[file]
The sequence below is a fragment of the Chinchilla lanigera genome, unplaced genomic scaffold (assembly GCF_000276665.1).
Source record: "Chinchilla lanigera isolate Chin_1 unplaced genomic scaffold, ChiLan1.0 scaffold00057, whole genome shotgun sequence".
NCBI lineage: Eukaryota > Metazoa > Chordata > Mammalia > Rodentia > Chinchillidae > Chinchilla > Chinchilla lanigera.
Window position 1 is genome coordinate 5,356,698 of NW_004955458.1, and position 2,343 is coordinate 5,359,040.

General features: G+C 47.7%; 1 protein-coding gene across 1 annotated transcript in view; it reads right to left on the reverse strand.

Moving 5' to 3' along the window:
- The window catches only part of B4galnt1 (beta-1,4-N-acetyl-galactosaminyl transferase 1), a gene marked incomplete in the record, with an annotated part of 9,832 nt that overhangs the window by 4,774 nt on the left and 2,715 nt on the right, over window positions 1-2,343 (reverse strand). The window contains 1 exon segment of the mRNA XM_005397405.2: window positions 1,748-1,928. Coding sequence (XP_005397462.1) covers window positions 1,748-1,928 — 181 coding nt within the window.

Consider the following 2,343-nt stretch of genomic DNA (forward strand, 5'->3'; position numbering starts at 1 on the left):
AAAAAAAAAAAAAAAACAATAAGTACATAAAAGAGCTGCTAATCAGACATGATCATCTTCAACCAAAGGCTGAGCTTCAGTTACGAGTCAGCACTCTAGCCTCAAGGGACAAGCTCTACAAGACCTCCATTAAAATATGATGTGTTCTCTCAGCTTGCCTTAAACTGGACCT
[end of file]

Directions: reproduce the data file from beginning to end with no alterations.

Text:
The sequence below is a fragment of the Chinchilla lanigera genome, unplaced genomic scaffold (assembly GCF_000276665.1).
Source record: "Chinchilla lanigera isolate Chin_1 unplaced genomic scaffold, ChiLan1.0 scaffold00057, whole genome shotgun sequence".
NCBI lineage: Eukaryota > Metazoa > Chordata > Mammalia > Rodentia > Chinchillidae > Chinchilla > Chinchilla lanigera.
Window position 1 is genome coordinate 5,356,698 of NW_004955458.1, and position 2,343 is coordinate 5,359,040.

General features: G+C 47.7%; 1 protein-coding gene across 1 annotated transcript in view; it reads right to left on the reverse strand.

Moving 5' to 3' along the window:
- The window catches only part of B4galnt1 (beta-1,4-N-acetyl-galactosaminyl transferase 1), a gene marked incomplete in the record, with an annotated part of 9,832 nt that overhangs the window by 4,774 nt on the left and 2,715 nt on the right, over window positions 1-2,343 (reverse strand). The window contains 1 exon segment of the mRNA XM_005397405.2: window positions 1,748-1,928. Coding sequence (XP_005397462.1) covers window positions 1,748-1,928 — 181 coding nt within the window.

Consider the following 2,343-nt stretch of genomic DNA (forward strand, 5'->3'; position numbering starts at 1 on the left):
AAAAAAAAAAAAAAAACAATAAGTACATAAAAGAGCTGCTAATCAGACATGATCATCTTCAACCAAAGGCTGAGCTTCAGTTACGAGTCAGCACTCTAGCCTCAAGGGACAAGCTCTACAAGACCTCCATTAAAATATGATGTGTTCTCTCAGCTTGCCTTAAACTGGACCT